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    In nearly all cases, I find that "most optimal solution" is an opinion as opposed to a statement of fact. Even best practise is simply an opinion (albeit of experts). I tend to treat these statement as the subjective terms that they typically are
    – Martin
    Oct 27 '21 at 15:15
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    Sometimes it's a fact claim, other times opinion, but sometimes just a phrase like "this is an awesome answer for you". It might appear to be the later, but as it's been pointed out, it might be that there is a generally accepted standard optimal solution which domain experts would all recognise without explanation and I as a domain noob didn't know. I would consider "awesome" to be superfluous in most cases, but "optimal" adds a degree of ambiguity.
    – Andy2K11
    Oct 27 '21 at 15:35
  • (1) "this is the most optimal solution" --> (2) "this is probably the most optimal solution" --> (3) "this is the most optimal solution, IMO" Here (2)/(3) are just expressing an opinion. But, (1) can also be viewed as expressing an opinion. And, the author [or others] may offer several possible solutions, and then (1) becomes even less "egregious", because of context. Oct 27 '21 at 18:39
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    @CraigEstey This may well be a quite good if not optimal solution, at the very least a solution if it is one and in case it's the only one then definitely also the optimal one, I think, perhaps (who knows really).
    – Trilarion
    Oct 27 '21 at 18:46
  • @Trilarion Everything one posts is just an opinion. Except that one [of course]. Ironic, no? Oct 27 '21 at 18:54
  • @CraigEstey I wonder how much information is contained in such opinions. What is the value of "Maybe this is the optimal solution", which an opinion comes down to?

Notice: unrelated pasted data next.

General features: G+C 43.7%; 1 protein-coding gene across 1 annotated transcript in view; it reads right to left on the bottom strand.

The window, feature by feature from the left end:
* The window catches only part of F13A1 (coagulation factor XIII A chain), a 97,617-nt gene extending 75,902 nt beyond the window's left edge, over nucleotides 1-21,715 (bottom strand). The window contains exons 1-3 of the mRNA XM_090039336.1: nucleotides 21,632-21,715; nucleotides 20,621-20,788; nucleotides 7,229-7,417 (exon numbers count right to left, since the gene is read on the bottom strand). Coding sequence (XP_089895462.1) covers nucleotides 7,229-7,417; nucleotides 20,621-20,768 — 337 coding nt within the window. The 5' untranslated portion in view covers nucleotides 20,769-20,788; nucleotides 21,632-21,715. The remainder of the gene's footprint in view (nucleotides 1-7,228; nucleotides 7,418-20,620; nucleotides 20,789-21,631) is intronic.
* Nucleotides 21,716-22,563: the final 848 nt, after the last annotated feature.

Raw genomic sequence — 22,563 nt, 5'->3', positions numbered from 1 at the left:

– Trilarion
    Oct 27 '21 at 19:42
  • In a textbook, that might often be followed by "the proof of which is left as an exercise for the reader." Oct 30 '21 at 12:18
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Ask for clarification in the comments, then edit the post based on the response.

Optimization is a tricky thing, as the fastest solution depends on the dataset that's being tested, and the specific software and hardware versions involved. But even "I didn't try the other solutions because this could handle half a million entries in a second" is valuable.

Or maybe the author really meant "easiest solution". Developer speed is important too!


Note: Moderators don't (can't!) typically check answers for factual accuracy. I suspect the moderator will do nothing, or take an action that you could have taken yourself (e.g. commenting). The flag may or may not be declined for this reason. Only an expert can check if an answer is any good. Feel free to point out the problems with an answer in the comments too, and perhaps vote appropriately.

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Edits should not conflict with the author's intent, even when what the author intended to say is something you believe to be wrong, likely to be wrong, or at least unsupported.

A statement that a solution is optimal is not fluff. If the solution is optimal, then it is useful information; if the solution is not optimal, then it is misinformation. The way to handle answers which are useful is to upvote them, the way to handle answers which are incorrect is to downvote them. The principle here is that you should use votes, not edits, to address the factual accuracy and usefulness of an answer according to the author's intent. (You should still edit to fix factual errors caused by typos or other clearly unintentional mistakes.)